sydney: new perils of privatisation


From today's Sydney Morning Herald:

The company that runs Australia's immigration detention centres has made the short list to operate Sydney's ferries.  Harbour City Ferries and Transit Systems are the other two bidders on the list. Security company Serco has a contract with the federal government to run Australia's detention centres, which are the subject of a parliamentary inquiry after recent protests and unrest among detainees.

Insert your own quip here.

7 Responses to sydney: new perils of privatisation

  1. Zoltán October 10, 2011 at 4:38 pm #

    That company, I must say, as half of the Northern Rail franchise in the part of England I live in, and has done a far better job than its predecessors.
    This is in spite of its taking many of the most evil government contracts, just as clearly they do in Australia. Such, though, is the nature of public service contractors; they have little overall specialism or aim other than doing an efficient job of managing anything and everything.

  2. Danny October 10, 2011 at 6:40 pm #

    Of course my first thought was that they would imprison and abuse their customers. It is the only logical inference, right?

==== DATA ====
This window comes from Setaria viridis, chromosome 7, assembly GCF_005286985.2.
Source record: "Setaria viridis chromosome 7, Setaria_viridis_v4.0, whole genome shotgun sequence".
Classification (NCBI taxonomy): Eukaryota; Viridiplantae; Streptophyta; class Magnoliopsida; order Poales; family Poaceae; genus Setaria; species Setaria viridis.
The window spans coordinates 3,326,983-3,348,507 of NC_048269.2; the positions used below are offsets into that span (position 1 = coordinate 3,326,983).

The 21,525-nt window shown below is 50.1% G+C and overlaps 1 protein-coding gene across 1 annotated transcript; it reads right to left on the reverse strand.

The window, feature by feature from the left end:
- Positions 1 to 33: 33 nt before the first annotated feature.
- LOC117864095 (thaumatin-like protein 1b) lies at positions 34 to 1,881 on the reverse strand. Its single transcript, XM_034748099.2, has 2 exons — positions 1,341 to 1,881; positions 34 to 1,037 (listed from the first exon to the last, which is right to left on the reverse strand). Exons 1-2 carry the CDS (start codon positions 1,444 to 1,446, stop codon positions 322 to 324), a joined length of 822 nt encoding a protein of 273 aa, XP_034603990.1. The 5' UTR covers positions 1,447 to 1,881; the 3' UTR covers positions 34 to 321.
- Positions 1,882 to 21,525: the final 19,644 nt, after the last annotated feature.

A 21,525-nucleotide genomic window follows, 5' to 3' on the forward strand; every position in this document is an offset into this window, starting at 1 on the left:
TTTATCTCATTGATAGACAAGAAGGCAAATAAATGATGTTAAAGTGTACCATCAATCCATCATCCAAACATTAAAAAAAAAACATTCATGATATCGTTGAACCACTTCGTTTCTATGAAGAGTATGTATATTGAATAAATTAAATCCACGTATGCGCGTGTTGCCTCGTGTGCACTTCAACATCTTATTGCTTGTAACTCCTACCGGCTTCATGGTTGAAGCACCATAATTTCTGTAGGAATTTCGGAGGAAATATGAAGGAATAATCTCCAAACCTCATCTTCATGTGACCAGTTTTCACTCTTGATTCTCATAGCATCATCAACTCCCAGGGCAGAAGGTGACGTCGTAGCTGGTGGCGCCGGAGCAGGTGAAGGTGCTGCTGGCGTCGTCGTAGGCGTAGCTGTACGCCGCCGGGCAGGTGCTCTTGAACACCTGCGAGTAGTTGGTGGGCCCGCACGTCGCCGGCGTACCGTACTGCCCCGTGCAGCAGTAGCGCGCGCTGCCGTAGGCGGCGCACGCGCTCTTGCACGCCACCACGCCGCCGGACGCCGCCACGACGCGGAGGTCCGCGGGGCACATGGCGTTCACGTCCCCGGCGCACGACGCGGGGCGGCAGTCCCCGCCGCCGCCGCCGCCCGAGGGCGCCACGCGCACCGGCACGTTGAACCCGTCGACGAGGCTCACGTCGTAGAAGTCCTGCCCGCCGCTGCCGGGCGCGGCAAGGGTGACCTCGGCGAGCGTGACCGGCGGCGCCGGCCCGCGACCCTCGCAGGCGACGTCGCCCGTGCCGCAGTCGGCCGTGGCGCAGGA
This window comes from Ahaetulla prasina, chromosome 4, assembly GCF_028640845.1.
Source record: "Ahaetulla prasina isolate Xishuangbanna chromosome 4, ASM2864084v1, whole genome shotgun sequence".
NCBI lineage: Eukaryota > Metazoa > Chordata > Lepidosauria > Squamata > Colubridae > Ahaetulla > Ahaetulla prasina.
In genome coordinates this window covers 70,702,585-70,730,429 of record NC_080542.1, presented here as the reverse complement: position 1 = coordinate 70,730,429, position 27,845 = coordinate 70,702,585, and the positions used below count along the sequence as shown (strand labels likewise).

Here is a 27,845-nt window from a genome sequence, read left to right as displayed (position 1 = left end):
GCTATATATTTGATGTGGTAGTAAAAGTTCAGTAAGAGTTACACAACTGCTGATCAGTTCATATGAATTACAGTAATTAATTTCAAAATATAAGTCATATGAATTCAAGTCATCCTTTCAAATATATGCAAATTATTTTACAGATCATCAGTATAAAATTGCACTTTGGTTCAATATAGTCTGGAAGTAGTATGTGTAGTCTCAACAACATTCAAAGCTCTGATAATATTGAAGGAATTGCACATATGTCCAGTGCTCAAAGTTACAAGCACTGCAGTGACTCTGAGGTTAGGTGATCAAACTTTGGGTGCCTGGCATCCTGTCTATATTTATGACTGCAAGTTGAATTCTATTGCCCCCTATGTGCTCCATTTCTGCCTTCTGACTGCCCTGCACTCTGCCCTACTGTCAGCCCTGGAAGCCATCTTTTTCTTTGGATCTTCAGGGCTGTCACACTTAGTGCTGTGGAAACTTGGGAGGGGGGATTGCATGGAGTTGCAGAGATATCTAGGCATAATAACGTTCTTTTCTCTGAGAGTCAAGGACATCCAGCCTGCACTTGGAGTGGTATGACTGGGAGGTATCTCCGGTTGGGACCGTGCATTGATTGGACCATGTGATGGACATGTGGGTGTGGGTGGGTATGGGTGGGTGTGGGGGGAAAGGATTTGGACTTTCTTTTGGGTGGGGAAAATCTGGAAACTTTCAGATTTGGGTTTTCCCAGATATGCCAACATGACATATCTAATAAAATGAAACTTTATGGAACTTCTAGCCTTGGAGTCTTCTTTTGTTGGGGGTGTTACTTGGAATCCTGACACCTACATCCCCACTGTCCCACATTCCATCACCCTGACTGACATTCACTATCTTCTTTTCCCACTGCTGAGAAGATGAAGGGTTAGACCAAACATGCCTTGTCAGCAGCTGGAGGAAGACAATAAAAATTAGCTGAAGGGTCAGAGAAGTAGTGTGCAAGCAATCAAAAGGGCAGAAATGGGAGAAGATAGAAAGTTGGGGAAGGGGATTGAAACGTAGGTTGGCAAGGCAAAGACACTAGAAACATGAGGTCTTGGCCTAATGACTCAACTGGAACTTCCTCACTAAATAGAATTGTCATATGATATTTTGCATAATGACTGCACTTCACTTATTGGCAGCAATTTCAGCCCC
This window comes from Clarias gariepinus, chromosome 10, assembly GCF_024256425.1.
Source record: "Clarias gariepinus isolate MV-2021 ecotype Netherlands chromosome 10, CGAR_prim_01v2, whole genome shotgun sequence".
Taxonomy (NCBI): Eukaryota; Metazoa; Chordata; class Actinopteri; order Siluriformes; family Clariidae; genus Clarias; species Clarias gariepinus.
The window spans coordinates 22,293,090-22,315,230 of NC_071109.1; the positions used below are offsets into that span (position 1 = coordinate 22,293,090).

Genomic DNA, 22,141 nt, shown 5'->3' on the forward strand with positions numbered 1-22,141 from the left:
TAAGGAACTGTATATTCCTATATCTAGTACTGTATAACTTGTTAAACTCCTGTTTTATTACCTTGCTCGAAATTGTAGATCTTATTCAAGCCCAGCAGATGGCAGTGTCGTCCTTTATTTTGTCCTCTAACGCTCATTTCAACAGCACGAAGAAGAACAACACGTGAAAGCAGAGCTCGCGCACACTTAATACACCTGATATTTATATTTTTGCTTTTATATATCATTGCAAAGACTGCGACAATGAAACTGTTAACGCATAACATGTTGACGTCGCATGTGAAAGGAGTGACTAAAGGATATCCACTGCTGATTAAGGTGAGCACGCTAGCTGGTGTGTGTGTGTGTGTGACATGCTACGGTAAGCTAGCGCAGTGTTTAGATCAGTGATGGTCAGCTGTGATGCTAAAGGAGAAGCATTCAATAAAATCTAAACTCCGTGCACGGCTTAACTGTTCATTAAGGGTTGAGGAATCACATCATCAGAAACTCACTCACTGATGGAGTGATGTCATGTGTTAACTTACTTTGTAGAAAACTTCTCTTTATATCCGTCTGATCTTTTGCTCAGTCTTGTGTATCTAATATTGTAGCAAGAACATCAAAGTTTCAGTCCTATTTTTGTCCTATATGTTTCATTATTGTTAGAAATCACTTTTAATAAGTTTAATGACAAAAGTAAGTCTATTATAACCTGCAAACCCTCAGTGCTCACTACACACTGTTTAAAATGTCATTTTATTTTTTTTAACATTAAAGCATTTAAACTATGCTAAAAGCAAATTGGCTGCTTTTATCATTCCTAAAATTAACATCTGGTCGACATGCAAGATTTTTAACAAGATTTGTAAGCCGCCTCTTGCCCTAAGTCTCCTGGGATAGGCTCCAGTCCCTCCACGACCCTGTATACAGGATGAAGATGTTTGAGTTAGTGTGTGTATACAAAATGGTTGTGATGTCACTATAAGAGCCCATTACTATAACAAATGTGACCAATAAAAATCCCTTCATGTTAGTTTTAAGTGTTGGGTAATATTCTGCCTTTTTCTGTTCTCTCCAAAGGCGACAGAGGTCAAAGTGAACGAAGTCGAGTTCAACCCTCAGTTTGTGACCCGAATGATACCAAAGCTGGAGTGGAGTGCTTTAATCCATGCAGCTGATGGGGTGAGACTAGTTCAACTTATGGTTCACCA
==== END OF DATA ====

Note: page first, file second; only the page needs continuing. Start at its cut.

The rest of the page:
3. Aidan Stanger October 10, 2011 at 7:00 pm #

    ‘Tis hardly a new thing – Serco had the contract to run many of Adelaide’s buses in the ’90s, long before they were known as a security company.

  4. Nicholas Barnard October 11, 2011 at 1:14 am #

    @Danny, this is not an airplane, if the passengers want to they can jump overboard without too much difficulty.

  5. Gavin Seipelt October 11, 2011 at 6:16 am #

    Serco also run the DLR in London, and that is a pretty good system.

  6. Peter October 11, 2011 at 3:27 pm #

    Serco also operates Transperth’s call centre.
    Given the demographics of Sydney’s harbourside suburbs, I’m guessing that the rate of captive passengers would be low.
    This post reminds me of that other diversified company – Veolia. Their role in both waste management and passenger transport may provoke similar quips.

  7. Jonathan Hallam October 17, 2011 at 6:08 am #

    There’s one argument to be made that these companies are good at the kind of organisational work that crops up often in government-outsourced contracts (let’s call it systems/network management, maybe).
    The other is that the thing these companies are good at is getting government contracts – irrespective of whether they’re actually good at doing the actual work or not.